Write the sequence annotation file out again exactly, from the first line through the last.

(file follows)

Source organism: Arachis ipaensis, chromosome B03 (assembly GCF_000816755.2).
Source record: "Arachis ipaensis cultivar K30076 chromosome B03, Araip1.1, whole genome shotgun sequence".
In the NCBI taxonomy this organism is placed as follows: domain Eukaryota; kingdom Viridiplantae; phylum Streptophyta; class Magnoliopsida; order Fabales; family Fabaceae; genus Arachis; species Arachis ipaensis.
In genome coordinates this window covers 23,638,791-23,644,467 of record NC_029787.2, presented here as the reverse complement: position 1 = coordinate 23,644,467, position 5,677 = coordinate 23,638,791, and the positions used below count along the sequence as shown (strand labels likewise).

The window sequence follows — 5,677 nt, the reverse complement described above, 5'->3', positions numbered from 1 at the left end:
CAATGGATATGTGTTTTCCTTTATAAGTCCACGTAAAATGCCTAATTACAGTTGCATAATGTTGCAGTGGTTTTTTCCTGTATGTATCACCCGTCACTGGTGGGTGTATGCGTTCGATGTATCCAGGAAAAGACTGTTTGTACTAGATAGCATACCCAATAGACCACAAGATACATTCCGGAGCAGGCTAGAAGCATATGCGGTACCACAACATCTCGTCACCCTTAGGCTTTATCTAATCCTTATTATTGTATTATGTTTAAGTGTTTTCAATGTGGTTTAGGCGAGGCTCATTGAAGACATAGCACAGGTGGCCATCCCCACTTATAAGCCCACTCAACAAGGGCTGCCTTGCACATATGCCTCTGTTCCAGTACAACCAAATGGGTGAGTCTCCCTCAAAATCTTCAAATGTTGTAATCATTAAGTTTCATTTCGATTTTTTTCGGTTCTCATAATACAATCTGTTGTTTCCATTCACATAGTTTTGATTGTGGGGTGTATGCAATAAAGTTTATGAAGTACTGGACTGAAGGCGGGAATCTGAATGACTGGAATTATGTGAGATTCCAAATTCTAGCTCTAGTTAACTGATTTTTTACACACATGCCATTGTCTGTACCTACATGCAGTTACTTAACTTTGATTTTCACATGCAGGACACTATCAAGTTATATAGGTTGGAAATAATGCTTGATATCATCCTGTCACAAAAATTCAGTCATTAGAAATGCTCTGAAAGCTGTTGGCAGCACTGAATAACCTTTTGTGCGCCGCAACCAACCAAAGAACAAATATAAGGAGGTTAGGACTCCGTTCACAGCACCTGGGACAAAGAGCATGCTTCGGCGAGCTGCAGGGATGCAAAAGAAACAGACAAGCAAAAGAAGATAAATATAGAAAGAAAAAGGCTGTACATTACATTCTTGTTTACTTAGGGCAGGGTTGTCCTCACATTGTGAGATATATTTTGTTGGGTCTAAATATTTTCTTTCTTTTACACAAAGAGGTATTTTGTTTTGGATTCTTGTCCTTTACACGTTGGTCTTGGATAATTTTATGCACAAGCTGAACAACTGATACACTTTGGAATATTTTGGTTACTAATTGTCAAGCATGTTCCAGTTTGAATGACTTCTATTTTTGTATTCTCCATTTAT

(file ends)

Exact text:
Source organism: Arachis ipaensis, chromosome B03 (assembly GCF_000816755.2).
Source record: "Arachis ipaensis cultivar K30076 chromosome B03, Araip1.1, whole genome shotgun sequence".
In the NCBI taxonomy this organism is placed as follows: domain Eukaryota; kingdom Viridiplantae; phylum Streptophyta; class Magnoliopsida; order Fabales; family Fabaceae; genus Arachis; species Arachis ipaensis.
In genome coordinates this window covers 23,638,791-23,644,467 of record NC_029787.2, presented here as the reverse complement: position 1 = coordinate 23,644,467, position 5,677 = coordinate 23,638,791, and the positions used below count along the sequence as shown (strand labels likewise).

The window sequence follows — 5,677 nt, the reverse complement described above, 5'->3', positions numbered from 1 at the left end:
CAATGGATATGTGTTTTCCTTTATAAGTCCACGTAAAATGCCTAATTACAGTTGCATAATGTTGCAGTGGTTTTTTCCTGTATGTATCACCCGTCACTGGTGGGTGTATGCGTTCGATGTATCCAGGAAAAGACTGTTTGTACTAGATAGCATACCCAATAGACCACAAGATACATTCCGGAGCAGGCTAGAAGCATATGCGGTACCACAACATCTCGTCACCCTTAGGCTTTATCTAATCCTTATTATTGTATTATGTTTAAGTGTTTTCAATGTGGTTTAGGCGAGGCTCATTGAAGACATAGCACAGGTGGCCATCCCCACTTATAAGCCCACTCAACAAGGGCTGCCTTGCACATATGCCTCTGTTCCAGTACAACCAAATGGGTGAGTCTCCCTCAAAATCTTCAAATGTTGTAATCATTAAGTTTCATTTCGATTTTTTTCGGTTCTCATAATACAATCTGTTGTTTCCATTCACATAGTTTTGATTGTGGGGTGTATGCAATAAAGTTTATGAAGTACTGGACTGAAGGCGGGAATCTGAATGACTGGAATTATGTGAGATTCCAAATTCTAGCTCTAGTTAACTGATTTTTTACACACATGCCATTGTCTGTACCTACATGCAGTTACTTAACTTTGATTTTCACATGCAGGACACTATCAAGTTATATAGGTTGGAAATAATGCTTGATATCATCCTGTCACAAAAATTCAGTCATTAGAAATGCTCTGAAAGCTGTTGGCAGCACTGAATAACCTTTTGTGCGCCGCAACCAACCAAAGAACAAATATAAGGAGGTTAGGACTCCGTTCACAGCACCTGGGACAAAGAGCATGCTTCGGCGAGCTGCAGGGATGCAAAAGAAACAGACAAGCAAAAGAAGATAAATATAGAAAGAAAAAGGCTGTACATTACATTCTTGTTTACTTAGGGCAGGGTTGTCCTCACATTGTGAGATATATTTTGTTGGGTCTAAATATTTTCTTTCTTTTACACAAAGAGGTATTTTGTTTTGGATTCTTGTCCTTTACACGTTGGTCTTGGATAATTTTATGCACAAGCTGAACAACTGATACACTTTGGAATATTTTGGTTACTAATTGTCAAGCATGTTCCAGTTTGAATGACTTCTATTTTTGTATTCTCCATTTAT